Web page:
Sunday, February 12, 2023

Weekend Review: This Long Thread


This Long Thread / Jen Hewett
Boulder, CO: Roost Books, 2021.
366 p.

This is an excellent, informative and utterly engaging book. Jen Hewett is a thoughtful artist and creator, and she's put together a collection of interviews, essays and artist profiles featuring women of colour across the fibre arts. 

I heard her say in a Seamwork podcast interview that she'd read Women in Clothes and was interested in the survey format, so decided to put together this book using that premise. It really turned out so well -- I knew it would be a good read but didn't expect to be so enthralled that I didn't want to put it down. 

She explores the experiences of women of colour in the crafting community; Black, Indigenous and Latina women are all represented, and share their stories and experiences. The textile artists featured include knitters, crocheters, quilters, sewers, weavers, and even more. Each has their own take on how craft has played a role in their lives and in the way they build community. Topics range from family tradition, to making textiles from necessity or by choice, to the ways these women have experienced craft within majority white groups, the value of craft in identity and self-care -- there's just so much here. I really enjoyed the way the stories are told in the artist's own voice, thanks to the interview structure.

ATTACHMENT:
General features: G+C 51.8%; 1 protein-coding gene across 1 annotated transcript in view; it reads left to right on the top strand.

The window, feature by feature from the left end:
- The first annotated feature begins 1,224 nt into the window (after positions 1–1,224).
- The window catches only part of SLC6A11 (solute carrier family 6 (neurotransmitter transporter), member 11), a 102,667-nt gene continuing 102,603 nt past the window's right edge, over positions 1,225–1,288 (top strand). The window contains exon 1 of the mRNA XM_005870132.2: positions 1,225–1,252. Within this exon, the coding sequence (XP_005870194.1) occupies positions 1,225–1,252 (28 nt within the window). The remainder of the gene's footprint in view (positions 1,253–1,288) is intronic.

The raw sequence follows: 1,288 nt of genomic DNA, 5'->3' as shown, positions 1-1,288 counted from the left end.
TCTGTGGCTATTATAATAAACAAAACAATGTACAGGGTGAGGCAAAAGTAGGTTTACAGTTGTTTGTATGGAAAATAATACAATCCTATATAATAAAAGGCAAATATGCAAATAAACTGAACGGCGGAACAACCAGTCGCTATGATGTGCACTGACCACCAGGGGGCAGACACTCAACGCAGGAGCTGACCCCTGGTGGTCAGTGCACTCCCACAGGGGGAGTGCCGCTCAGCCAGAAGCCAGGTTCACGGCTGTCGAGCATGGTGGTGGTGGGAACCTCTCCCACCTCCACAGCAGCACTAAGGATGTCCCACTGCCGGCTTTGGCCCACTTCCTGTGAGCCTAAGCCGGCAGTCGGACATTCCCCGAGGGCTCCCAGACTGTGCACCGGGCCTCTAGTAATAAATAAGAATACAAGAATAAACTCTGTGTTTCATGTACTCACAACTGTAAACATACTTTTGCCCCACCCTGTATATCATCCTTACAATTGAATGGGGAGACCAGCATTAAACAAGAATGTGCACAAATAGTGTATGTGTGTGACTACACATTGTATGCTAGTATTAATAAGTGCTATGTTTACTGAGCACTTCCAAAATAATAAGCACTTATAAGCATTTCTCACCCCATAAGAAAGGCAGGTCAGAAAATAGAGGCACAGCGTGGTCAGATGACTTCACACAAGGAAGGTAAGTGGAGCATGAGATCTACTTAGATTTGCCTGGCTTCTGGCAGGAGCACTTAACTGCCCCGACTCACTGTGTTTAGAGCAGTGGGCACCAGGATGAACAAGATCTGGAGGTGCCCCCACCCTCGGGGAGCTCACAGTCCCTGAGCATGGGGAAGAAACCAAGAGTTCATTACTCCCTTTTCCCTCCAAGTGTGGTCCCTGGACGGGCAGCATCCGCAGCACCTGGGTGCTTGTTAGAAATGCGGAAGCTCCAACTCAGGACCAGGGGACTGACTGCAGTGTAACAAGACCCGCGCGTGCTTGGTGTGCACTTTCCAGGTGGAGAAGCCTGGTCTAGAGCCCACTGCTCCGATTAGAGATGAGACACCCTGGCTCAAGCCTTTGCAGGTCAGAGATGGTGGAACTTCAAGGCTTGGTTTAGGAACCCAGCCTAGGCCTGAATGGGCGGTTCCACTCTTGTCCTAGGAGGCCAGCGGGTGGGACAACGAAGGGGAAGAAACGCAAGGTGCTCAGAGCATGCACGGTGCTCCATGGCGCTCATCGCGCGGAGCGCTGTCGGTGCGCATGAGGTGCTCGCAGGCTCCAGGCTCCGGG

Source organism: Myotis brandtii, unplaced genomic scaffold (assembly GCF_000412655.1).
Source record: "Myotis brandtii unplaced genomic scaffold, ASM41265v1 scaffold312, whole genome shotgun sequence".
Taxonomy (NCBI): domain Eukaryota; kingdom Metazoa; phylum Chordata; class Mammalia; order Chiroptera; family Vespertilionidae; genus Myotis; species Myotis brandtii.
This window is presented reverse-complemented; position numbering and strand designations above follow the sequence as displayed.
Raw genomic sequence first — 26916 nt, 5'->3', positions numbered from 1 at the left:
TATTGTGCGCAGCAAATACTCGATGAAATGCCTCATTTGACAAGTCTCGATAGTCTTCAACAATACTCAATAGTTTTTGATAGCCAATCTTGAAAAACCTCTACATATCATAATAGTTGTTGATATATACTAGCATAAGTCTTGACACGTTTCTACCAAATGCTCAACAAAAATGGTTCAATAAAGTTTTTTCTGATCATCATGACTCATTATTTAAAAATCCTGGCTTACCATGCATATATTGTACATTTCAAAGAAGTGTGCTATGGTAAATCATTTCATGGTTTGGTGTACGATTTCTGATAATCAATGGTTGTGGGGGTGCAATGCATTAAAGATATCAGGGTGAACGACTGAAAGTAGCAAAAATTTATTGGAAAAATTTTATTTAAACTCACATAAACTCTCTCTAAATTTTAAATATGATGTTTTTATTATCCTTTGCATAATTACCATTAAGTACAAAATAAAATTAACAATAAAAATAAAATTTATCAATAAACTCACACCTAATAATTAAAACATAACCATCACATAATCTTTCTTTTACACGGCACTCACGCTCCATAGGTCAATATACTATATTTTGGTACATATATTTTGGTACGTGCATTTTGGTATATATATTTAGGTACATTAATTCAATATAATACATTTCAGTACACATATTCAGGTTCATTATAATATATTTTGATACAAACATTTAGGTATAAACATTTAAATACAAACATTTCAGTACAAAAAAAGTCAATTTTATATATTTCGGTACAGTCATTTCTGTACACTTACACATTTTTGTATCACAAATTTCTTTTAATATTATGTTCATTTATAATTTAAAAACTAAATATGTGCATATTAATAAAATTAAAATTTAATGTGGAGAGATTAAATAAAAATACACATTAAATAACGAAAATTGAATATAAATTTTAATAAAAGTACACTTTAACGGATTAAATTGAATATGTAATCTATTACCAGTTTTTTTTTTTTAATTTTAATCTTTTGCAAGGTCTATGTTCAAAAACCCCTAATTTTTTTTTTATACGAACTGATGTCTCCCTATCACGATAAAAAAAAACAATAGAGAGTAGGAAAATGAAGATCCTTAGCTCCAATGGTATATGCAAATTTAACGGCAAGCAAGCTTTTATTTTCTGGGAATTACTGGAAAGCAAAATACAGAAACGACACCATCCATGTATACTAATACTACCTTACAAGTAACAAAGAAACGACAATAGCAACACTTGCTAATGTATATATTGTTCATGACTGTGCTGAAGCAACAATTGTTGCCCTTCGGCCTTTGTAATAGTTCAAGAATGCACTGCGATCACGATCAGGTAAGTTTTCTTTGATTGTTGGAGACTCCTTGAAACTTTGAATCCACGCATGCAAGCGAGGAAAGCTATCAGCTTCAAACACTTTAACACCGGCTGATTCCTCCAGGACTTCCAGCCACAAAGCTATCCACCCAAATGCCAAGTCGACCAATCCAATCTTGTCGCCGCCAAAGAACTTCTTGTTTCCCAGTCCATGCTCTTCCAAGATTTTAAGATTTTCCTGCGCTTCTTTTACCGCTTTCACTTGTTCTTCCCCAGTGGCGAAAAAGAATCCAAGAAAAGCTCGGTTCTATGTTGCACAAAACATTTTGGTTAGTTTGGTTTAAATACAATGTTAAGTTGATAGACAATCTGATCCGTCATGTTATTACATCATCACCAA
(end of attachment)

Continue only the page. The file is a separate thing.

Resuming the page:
It's a collection of stories to deeply engage with and learn from. This focus and the voices heard here are so needed; as a white woman myself I recognize that most of my experiences in the crafting world, either in person or with online interactions, have happened within majority white craft communities. This book is a resource to hear from and discover so many other voices. The artists featured all have a bio at the end of the book, and you can look up their work and presence online to find out more about any of them. Take your time reading through, and then look up all the contributors. You'll have hours of learning and pleasure from this one. Highly recommended, as a much needed addition to sociological writings on craft. 

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